I next visited the play store and downloaded amazon prime music, video and audible. These downloaded fairly quickly and I replaced the preset play music, video and chrome icons with my desired apps. To do this, select the bottom right of the app and hold for 3 seconds. It will take you to a list of applications. Select the one you want and it will replace the icon on the main shortcut screen. You cannot change the clock/time. If you hold the circle, this will bring up a google icon, select this to access google search. You can say “OK Google” to search the internet. I really like this feature as it gives an amazon echo like feel to the device (speakers not as good, assistant not as good and it took about 10 seconds to load). Unfortunately like the Echo and now the Google Home, this device is not always listening.
Next, I navigated to settings, storage, and apps. I noticed that there was total space 4.87GB available, 1.52GB in apps. You can also see/manage your Micro SD card and USB storage options (not included). Touching apps, you will notice that Facebook uses 244MB, Google Play uses 140 MB, Audible 75.17MB, maps 70.80MB, iHeartRadio 62.34MB and the apps diminished in size beyond that. You can clear your cached data in this same method. Returning to settings, you can tap apps and see the downloading options. Pandora, iHeartRadio, Facebook, and Spotify come preinstalled. Again, I downloaded audible, amazon prime video/music apps.
Remaining under settings, if you tap “Battery,” you will be able to see the percentage and the remaining time for the battery. Scrolling down, you will have access to personal and system subheadings. Adjust location/accounts, backup and reset, security and language/input through personal and then date/time, printing, accessibility, and about the device from the system. To return to the home screen tap the circle. Tapping the circle icon again will take you to a customizable window. Here you can add widgets, live wallpapers and adjust the window to your desire. I selected Blackhole live wallpaper and found it to be very attractive. The tablet is mediocre and feels somewhat entry level. As you will see below, techies and audiophiles will probably prefer a separate tablet and speaker option. This is a convenient blend of so/so tablet with so/so speakers.
The dual 5W speakers are on par with many of the sub $100 Bluetooth speakers. I do not like the USB 2.0 connection in 2017, as USB 3.0 is becoming the norm. You can access music through a variety of apps, MicroSD card, and USB 2.0 input. I navigated to audiocheck.net and tested the bass. Using The Low-Frequency Response and Subwoofer AudioTest (10-200Hz), the speaker became audible at 40Hz. The human hearing will go down to 20Hz and thus you will miss out on some of the deeper bass in the 20-30Hz range. This was noticeable with listening to “Why So Serious” Joker Theme from Dark Knight Rises and the Gladiator soundtrack. Using the High-Frequency Range test (8-22KHz) on audiocheck.net I then tested the high range. Humans lose hearing, in the higher frequencies, as they age. I can hear about 15KHz on most speakers. This is actually pretty good for a 35-year-old male. ON this speaker my 33 yr old wife was able to hear 14 KHz and I was actually able to hear 16KHz. My two sons, eight and five, are able to hear to 18 and 20 KHZ respectively. Do not be a fool, protect your hearing!.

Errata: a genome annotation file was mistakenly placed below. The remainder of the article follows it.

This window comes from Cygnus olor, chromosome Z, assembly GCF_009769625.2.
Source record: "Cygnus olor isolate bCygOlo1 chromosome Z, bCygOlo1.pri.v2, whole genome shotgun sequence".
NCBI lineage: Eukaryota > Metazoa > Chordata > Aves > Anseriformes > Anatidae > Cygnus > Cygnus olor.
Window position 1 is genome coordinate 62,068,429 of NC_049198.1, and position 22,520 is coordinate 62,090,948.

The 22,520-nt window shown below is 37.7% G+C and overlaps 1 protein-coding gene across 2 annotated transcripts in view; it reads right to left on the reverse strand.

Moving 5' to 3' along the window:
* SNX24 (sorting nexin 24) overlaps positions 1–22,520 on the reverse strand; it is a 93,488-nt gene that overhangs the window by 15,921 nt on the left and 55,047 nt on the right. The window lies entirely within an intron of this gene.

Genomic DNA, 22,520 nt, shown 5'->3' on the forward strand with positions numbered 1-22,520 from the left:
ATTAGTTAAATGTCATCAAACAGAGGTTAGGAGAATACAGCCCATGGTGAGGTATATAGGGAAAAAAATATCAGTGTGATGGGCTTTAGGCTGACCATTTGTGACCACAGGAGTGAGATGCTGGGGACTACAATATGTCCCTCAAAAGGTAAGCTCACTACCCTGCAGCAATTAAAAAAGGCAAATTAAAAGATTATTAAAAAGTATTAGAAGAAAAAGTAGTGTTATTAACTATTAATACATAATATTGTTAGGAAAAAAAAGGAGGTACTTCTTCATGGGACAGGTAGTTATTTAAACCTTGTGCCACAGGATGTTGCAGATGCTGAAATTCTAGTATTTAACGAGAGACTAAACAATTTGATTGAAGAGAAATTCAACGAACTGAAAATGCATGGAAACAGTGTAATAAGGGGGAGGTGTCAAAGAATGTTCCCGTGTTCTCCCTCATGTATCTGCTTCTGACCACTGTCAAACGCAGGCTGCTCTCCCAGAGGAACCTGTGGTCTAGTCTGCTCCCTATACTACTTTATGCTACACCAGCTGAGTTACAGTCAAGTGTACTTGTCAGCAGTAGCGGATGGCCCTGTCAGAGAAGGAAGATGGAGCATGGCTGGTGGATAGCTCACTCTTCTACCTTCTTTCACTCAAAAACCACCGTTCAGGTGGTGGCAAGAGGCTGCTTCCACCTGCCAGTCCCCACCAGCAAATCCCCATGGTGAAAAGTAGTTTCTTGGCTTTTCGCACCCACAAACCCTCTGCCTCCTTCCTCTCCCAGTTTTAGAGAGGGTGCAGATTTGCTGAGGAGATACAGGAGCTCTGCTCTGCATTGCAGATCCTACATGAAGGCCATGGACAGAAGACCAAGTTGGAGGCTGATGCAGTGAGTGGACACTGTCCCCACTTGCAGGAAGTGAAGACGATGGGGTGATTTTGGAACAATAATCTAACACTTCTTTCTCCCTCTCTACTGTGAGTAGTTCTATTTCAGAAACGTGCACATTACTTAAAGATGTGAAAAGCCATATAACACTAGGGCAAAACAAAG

Amazon prime music was not bad, youtube videos were not bad. The speakers are mid-level and are not going to appease audiophiles. Some of the higher volume sounds proved to be tinny. There was minimal staging and the fullness just was not there in instrumental music like Far and Away and Braveheart soundtracks. If you are looking for a way to have some tablet functions with an included speaker, this may be a device for you. To summarize the device again, this is a mid-range speaker system with relatively basic android tablet/phone capabilities. Do not misinterpret my meaning, the device works and will serve many people very well. I have an iPad Air 2 and a portable speaker from iClever, the iC-BTS08. This speaker has dual 10W output and provides great sound in the ~$50 range. Again, there are stronger/better systems if you desire to pay for them. If you have a tablet already, consider purchasing a good pair of speakers. If you are looking for a convenient all-in-one device, the Aluratek device would work well for you.
The device could be so much more, but at what cost? It has a partial cutout for an HDMI port, it only has 1GB ram and is laggy when using apps, moving between apps and with web searches. Additionally, it has the wrong USB port. At a minimum, it should have a USB A port and not the USB Micro port or it should not have the AC adaptor port, instead opting for charging via USB micro input. For ~$60 you can get an entry-level Amazon fire tablet with 16GB memory (~$40 with 8GB memory) and 1GB RAM. This would give you a very similar grade of tablet to the Aluratek and added ALEXA functionality as well. You could then buy a set of speakers and save about 1/3 of the cost of this device for something else on Amazon. The sound is passable and should be better at this price point. Again, assuming the tablet is worth ~$40-50, the speakers on this device should run approximately $80. You can get a lot more speaker in the ~$75 dollar range on amazon. For this to be viable, it would need 2GB of ram, minimum of 16GB of internal storage (passable as you can add up to 32GB microSD or USB storage), 10W speakers, an HDMI port and USBA 3.0 port with USB micro charger input. This is my first WiFI radio and I had to rely on numerous reviews of the previous device to understand the earlier devices limitations.
This is clearly a step up from the last device. However, as you see with jack-of-all-trade like devices, you usually can get better components at similar prices. If you want a single device for your bedside multi-media needs, I actually would recommend this device, as I could not find a better option. Personally, I will continue to use my iPhone 7 plus and my Bluetooth speakers. Similarly, you can use your android phone with Bluetooth speakers. I would rate the overall device at 3/5 stars.
BUY FROM AMAZON